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my issue is this:

i need the phone to create a MediaPlayer object called smp when:

it sees that it's been shaken, it confirms that smp isn't already created, it sees that a button called hilt isChecked.

when it satisfies these conditions, it should create the player, play a sound, and destroy the player. the problem i have is that it will play the sound at most twice and then force close. i'm not sure why my logic doesn't work when i've used it for buttons in the app and it causes no problems.

my thinking is that i've got too many unused MediaPlayer objects but i can't see how since the OnCompletionListener should be calling release() every time the player is finished.

anyway, i'm sure it won't be that hard to better minds than mine. here's the code. thanks for any help.

UPDATE: this is the code i'm running now:

public void onSensorChanged(int sensor, float[] values) {

    synchronized (lock){
        if (!jobRunning){
            jobRunning = true;
        }else{ 
            return;
        }
    }

    if (sensor == SensorManager.SENSOR_ACCELEROMETER) {
        long curTime = System.currentTimeMillis();

        if ((curTime - lastUpdate) > 100) {
            long diffTime = (curTime - lastUpdate);
            lastUpdate = curTime;

            x = values[SensorManager.DATA_X];
            y = values[SensorManager.DATA_Y];
            z = values[SensorManager.DATA_Z];

            float speed = Math.abs(x+y+z - last_x - last_y - last_z)
                              / diffTime * 10000;


                if (speed > SHAKE_THRESHOLD && hilt.isChecked() == true) {

                    smp = MediaPlayer.create(getBaseContext(), swingSoundFx[rnd.nextInt(SWING_NUM)]); 
                    smp.setOnCompletionListener( new OnCompletionListener(){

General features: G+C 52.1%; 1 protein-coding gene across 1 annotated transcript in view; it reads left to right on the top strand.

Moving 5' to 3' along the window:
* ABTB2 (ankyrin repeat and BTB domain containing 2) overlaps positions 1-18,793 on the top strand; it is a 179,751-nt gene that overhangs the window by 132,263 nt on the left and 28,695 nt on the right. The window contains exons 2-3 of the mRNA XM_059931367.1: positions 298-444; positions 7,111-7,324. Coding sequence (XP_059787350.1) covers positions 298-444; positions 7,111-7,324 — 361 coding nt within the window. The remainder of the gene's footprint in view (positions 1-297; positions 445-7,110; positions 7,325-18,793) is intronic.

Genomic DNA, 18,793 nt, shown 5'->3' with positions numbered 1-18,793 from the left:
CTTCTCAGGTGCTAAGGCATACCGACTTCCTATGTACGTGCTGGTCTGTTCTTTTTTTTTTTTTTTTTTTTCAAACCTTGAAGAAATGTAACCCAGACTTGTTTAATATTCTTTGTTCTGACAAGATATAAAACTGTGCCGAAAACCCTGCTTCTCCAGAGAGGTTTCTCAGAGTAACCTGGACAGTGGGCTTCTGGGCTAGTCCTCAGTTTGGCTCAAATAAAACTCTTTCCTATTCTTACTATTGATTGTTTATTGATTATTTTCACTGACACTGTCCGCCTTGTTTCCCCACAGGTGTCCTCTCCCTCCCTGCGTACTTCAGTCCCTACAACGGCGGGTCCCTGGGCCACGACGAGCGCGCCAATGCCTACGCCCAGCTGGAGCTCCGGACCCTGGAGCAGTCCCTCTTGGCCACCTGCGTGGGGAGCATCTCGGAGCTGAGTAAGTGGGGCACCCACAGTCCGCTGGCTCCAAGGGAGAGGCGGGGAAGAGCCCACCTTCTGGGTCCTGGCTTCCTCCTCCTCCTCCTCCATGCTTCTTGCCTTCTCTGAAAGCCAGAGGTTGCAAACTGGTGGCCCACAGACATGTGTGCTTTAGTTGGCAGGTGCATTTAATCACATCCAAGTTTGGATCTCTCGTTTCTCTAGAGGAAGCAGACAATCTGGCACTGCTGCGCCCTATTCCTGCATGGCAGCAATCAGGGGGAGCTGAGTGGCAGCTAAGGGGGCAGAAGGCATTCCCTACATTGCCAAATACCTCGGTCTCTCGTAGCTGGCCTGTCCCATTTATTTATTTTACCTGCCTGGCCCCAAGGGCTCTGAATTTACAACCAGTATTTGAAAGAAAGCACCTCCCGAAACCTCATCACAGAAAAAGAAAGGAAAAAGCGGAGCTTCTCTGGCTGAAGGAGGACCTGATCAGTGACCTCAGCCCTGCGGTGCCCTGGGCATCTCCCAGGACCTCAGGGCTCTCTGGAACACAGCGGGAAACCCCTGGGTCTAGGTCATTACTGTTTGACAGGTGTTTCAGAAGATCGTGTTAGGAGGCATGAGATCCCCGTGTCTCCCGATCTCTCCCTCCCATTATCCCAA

@Override
                        public void onCompletion(MediaPlayer mp) {
                            if (smp != null){
                                smp.stop();
                                smp.release();
                            }

                        }   
                    }

                    );
                    smp.start();    
        }
        last_x = x;
        last_y = y;
        last_z = z;


        }
    }
    synchronized (lock){
        jobRunning = false;
    }
}
share|improve this question

1 Answer 1

up vote 3 down vote accepted

Original anwser

You have smp in an instance variable. Whenever you start a sound you are overwriting that variable, but your listener tries to close the currently stored player, so if for some reason you replaced the smp variable inbetween, you'll have a lingering player that you never closed (and caching effects will make that even uglier if smp is not volatile, but it doesn't work either way). The fix to that is simple: instead of closing the last player stored and let the previous one drop without ever getting closed, just use the MediaPlayer passed to you in the argument of onCompletion.

public void onCompletion(MediaPlayer mp) {
  mp.stop();
  mp.release();

This is the most obvious problem here.

Now that won't be enough to solve your problem because though that will help cleanup your players correctly, you will still start several of them at the same time. I don't think that calling start() on the player does result in isPlaying() being true immediately - it probably waits for the media to be open first and all, which gives a time window for your code to run another one (even more so since playing will likely happen in another thread). As it happens, chances are you will right away : on any strong acceleration you will receive high values several times in a row, so you will probably enter your test several times in a row, as often as 20 times a second or more if you asked for fast updates. In that short interval your phone won't have had time to open the media file and start playing it, so isPlaying() will still return false and you'll spawn a new one.

So actually what I would suggest is, instead of relying on isPlaying() to know whether something is in the works, having a synchronized boolean separate from the media player which tells you if you are indeed waiting for playing to start or playing. Turn it to true when start, to false after you stopped and destroyed your player, in the callback, without forgetting synchronization. That should work.